“Disappointment is unmet expectations. The more significant the expectations the more significant the disappointment.—Brene Brown

birthday bust

Your birthday—and your spouse’s—comes around every year. A quick conversation about expectations can help make the day a blast instead of a bust.

It might seem insignificant, but 96% of the ONE Family have experienced a birthday with their spouse that did not meet expectations. Nearly everyone has encountered this in marriage.

Fortunately, The 6 Pillars of Intimacy® equips you to discover how you want to be celebrated on your special day.

As a result, you can give your spouse a clear idea of your expectations and grow closer together as you celebrate each other’s birthdays.

For some, birthdays include balloons, presents, cake, and partying, while others prefer quiet celebrations, relaxation, or an otherwise low-key day. However, if your spouse doesn’t know what you want, you likely won’t get the birthday you expect.

Unvoiced expectations are the root of disconnection for many couples, especially around birthdays. You might hope your spouse can read your mind. When they don’t, you’re disappointed. The birthday you dreamt of becomes a bust.

Even worse, there might be a ripple effect in the days, weeks, or months surrounding your birthday that throws off your marriage and intimacy.

But there’s a secret to avoiding disappointment and disconnection around birthdays: examine your expectations through the framework of The 6 Pillars of Intimacy®.

First, discuss what birthdays looked like when you were growing up. Did you have a birthday party, a special meal, or something else entirely?

Some families only celebrate the big birthdays; others celebrate the full birthday months. Perhaps you have expectations based on how you celebrated your Sweet 16, your 21st birthday, or another milestone year.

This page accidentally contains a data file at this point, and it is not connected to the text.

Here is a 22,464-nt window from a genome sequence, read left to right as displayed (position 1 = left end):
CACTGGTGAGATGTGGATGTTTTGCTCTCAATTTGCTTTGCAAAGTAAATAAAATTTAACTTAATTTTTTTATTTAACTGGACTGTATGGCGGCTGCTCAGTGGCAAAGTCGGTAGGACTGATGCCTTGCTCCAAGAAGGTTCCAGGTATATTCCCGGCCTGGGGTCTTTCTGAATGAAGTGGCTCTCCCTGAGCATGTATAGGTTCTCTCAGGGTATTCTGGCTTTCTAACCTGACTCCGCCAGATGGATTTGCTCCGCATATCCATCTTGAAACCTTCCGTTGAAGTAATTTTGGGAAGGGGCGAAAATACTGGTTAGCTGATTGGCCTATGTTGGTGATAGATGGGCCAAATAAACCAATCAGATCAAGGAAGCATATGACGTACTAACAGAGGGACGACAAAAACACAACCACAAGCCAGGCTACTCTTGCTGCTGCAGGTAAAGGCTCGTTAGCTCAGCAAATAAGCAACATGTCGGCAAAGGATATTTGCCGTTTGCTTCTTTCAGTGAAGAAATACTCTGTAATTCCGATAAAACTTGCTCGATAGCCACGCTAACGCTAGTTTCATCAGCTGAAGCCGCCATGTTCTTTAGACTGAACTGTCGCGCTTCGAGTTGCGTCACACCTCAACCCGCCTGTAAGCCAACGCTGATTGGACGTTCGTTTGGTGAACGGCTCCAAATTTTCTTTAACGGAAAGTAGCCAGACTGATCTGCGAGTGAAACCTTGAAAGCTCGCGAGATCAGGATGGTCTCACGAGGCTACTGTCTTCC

On the other hand, there can be pain or hurt surrounding birthdays. For example, if you grew up with divorced parents, it may have been challenging to spend your special day without both parents, and you want to celebrate birthdays in a certain way now because of that experience.

Share what you experienced growing up and how it affects your current birthday expectations.

These conversations require emotional intimacy. At the same time, sharing your desires or fears will help you deepen this vital pillar.

Next, evaluate how you have approached birthdays since being married.

Whether there have been a few birthdays together or over a decade’s worth, reviewing what you’ve done in the past is important. Look at which birthdays helped you feel close and connected (in other words, intimate) with each other.

Which activities built recreational intimacy by creating new memories? How did you engage your physical intimacy or sexual intimacy on recent birthdays? Did you exercise financial intimacy by comparing birthday expectations to your budget?

Couples in the ONE Family have plenty of stories about birthday celebrations that were a bust.

Some spouses forgot about their beloved’s birthday or didn’t plan anything. Others planned a party that was the opposite of what their spouse wanted. For many, sexual intimacy was an expectation that wasn’t met.

When done right, birthdays can be a special day that creates powerful memories for you two. But if expectations aren’t communicated, it can pull you further apart.

There’s no right or wrong for birthday wishes. You might want a party with lots of people or just a night out with your spouse. Some people want a grand gesture, while others wish for a quiet meal. But you won’t know until you talk about it.

That’s why the final step is to decide how you will handle birthdays moving forward. What plan can you create to make birthdays a positive memory that draws you closer together?

When you come together as spouses to make birthdays special for each other, you recognize the importance of these days. Without birthdays, you and your spouse wouldn’t be born and be together.

So make an effort to celebrate your spouse the way they desire. This is a day to honor your spouse. Recognize who they are and what they enjoy. Birthdays only come once a year, so make them count.


The 6 Pillars of Intimacy: The Secret to an Extraordinary Marriage

319: ESP (Extrasensory Perception)

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